Kandy is supposed to be one of those amazing cities that will alter your life. It’s nice and definitely a wonderful place to visit; not sure about it being life altering though. Of course, you really can’t take a trip to Sri Lanka and not visit Kandy. I did the next worst thing, though, and did not go to the Temple of the Tooth—the primary attraction of Kandy. I was even staying near the temple, so no excuse other than I was constantly running around on tours to see the sights.
I took a train to Kandy using Expo Rail. It is a private car attached to a regular train (I think—I really couldn’t tell). The price was about $11 instead of $2, but trust me when I say it is worth it. Using the regular train means possibly standing the entire time and being constantly jostled. The Expo Rail car is nicer and more comfortable, though the rails are still not so great so the ride is bumpy. They also have a fascination with the air conditioning, so be prepared for it to get cold.
Tour of Kandy & Three Temples Loop
When I arrived in Kandy I did a half day tour in a tuk tuk that cost about 2500Rs (about $19). Nearly everyone quoted me the same price. The tour included the botanical gardens, herb garden, tea plantation and factory, and three temples. The traveling around is a bit long and very dusty. Make sure you have water, though your driver can stop at a store if you need.
I can honestly say that you can skip the herb garden. It is a government owned garden that is designed to help tourists understand traditional Ayurveda medicine. While mildly interesting if you have never seen these herbs, there is very little so see or do. The entry is free but a tip is expected (of course) by the person that walks you around and explains things.
If you have seen a botanical garden before, then there is very little need to visit the one in Kandy. It is really nice, though there is nothing that particular stood out for me other than the giant bats flying around the trees. Turns out that can been seen everywhere. The entry is 1100Rs (about $8.50). I suggest walking around in the morning or afternoon as the sun gets rather strong during the day.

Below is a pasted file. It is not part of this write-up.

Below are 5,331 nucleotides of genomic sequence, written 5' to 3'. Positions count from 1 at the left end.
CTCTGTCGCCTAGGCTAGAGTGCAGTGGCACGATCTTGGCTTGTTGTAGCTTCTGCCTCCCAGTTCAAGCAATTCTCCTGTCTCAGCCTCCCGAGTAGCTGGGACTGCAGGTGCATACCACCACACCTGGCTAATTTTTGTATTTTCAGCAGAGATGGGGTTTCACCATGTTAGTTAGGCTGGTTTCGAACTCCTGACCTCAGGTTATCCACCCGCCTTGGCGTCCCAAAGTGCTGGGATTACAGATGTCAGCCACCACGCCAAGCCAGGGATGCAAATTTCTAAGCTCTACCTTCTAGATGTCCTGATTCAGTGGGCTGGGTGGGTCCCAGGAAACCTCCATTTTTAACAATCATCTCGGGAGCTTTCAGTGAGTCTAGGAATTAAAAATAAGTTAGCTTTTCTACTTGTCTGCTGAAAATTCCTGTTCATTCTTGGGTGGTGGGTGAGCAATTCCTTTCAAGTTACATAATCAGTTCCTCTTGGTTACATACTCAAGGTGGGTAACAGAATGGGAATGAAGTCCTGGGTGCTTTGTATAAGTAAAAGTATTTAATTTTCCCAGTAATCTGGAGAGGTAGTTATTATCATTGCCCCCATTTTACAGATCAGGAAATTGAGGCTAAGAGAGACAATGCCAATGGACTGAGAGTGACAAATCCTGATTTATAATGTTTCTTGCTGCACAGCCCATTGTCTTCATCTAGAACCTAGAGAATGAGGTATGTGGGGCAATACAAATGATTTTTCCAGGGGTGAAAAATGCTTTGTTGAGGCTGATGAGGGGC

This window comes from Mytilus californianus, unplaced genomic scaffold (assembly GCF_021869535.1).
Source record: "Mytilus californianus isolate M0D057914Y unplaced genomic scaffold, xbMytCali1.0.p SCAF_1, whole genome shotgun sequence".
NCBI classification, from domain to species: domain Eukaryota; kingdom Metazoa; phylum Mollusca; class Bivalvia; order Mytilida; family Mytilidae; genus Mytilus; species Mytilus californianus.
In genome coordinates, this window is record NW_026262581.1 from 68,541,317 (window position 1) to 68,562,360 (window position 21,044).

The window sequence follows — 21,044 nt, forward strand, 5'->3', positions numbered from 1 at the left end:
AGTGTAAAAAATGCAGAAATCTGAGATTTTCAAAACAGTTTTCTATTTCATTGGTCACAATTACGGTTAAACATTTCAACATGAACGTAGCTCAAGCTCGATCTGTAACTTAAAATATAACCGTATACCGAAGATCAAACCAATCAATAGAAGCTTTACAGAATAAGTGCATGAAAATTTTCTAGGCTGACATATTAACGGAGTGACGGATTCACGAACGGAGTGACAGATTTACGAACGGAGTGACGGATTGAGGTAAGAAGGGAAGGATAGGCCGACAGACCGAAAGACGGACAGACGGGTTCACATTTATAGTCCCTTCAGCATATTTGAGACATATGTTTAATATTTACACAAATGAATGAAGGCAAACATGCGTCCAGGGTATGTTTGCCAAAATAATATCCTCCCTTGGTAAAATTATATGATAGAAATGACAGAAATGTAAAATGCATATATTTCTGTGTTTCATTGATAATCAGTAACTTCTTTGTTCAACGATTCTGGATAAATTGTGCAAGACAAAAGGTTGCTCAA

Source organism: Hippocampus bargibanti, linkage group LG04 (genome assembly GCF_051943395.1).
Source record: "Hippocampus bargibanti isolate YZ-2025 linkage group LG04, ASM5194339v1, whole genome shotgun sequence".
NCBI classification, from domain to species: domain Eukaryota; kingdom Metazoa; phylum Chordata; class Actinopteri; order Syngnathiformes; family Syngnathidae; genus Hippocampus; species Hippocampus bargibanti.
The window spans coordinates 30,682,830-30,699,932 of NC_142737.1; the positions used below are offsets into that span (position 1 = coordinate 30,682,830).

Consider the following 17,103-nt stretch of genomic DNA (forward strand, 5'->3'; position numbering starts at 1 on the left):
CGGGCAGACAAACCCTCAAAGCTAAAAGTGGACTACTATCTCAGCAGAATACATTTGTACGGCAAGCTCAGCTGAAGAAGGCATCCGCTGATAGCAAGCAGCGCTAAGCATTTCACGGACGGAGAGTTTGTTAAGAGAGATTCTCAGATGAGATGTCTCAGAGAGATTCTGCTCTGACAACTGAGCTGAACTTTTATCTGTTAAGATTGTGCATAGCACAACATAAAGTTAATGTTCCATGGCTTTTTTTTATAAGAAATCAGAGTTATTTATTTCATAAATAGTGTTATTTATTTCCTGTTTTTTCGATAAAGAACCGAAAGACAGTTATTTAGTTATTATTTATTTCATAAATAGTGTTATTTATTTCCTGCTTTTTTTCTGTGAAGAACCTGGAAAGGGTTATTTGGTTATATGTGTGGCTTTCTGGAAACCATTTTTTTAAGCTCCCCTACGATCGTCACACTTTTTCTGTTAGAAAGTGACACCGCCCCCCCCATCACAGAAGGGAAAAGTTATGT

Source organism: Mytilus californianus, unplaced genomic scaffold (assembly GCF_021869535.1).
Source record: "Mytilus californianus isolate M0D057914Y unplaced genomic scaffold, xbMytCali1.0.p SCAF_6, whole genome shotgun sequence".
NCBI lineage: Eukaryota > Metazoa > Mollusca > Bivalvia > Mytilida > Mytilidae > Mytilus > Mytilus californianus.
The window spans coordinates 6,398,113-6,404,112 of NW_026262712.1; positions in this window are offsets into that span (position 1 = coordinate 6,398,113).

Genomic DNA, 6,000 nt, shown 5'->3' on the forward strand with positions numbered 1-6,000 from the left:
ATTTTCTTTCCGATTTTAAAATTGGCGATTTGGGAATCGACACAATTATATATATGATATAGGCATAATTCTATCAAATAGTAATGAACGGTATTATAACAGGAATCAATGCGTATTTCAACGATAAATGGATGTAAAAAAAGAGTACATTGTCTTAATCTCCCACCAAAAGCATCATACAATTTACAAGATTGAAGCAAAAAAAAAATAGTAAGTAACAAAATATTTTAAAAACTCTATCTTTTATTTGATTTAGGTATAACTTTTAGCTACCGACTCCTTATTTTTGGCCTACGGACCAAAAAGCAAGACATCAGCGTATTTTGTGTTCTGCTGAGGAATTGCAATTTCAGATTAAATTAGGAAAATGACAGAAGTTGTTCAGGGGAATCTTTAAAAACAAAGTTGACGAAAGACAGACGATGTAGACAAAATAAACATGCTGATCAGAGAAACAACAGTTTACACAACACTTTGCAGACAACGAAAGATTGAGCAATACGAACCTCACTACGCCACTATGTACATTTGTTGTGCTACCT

The tea plantation was interesting mostly because I had never seen tea before. Sadly, poor old women run up to you to and drag you over to the tea plants to show you how they pick them. They do this for five seconds then ask for money. If you make the mistake of give them some like I did, a throng of women will show up asking for money. My tuk tuk driver literally had to fend off the women so I could get back into the tuk tuk. It was crazy. I found that the tea plantations around Nuawa Eliya where much nicer, and larger (and you are not accosted by women). The tea factory itself was rather interesting. The free tour is rather short, but if you have never seen how tea is made before it can be kind of cool. You can do that in Nuwara Eliya too.
Now we get to the good part: the three temples loop. I really enjoyed this and if you have a thing for temples you will too. Personally, I would skip all of the other stuff above and just do these three temples (and the Temple of Tooth, of course). Each temple has an entry fee, anywhere between 200 and 300Rs (about $1.50 to $2.25). This is paid to someone who gives you a ticket. That someone then usually tries to show you around for a tip, though not always (okay, yeah, always—they want a tip).
Embekke Devale Temple
This is a Hindu and Buddhist temple mix that is famous for its intricately carved wood pillars. The carvings include dancers, warriors, elephants, lions, peacocks, flowers, and mythical creatures. While not as interesting on the outside as the other temples, the wood carvings are really cool.
I found the exterior of this temple to be reminiscent of a Tibet, Nepal, or Bhutan temple (though I have never been to any of those places…yet). Lankathilaka is a World Heritage site and quite beautiful perched on the hilltop as it is. I met an interesting older German couple that visits every year, sometimes a couple times a year. They stay there and just love the place. There are two ways to get to this temple. One, the driver can take you around and you walk in; or, two, the driver takes you to the base and you walk up a millions steps. Guess which way I had to go?
Gadaladeniya is a really beautiful temple that has prayer flags, beautiful fresco-like paintings, and fascinating wood work. It’s an ancient monastery situated on a big, flat boulder. I met the conservator there (at least that is what he said he was) and he told me a bit about the place. Didn’t ask for any money, but he did try to sell his artwork which was quite beautiful.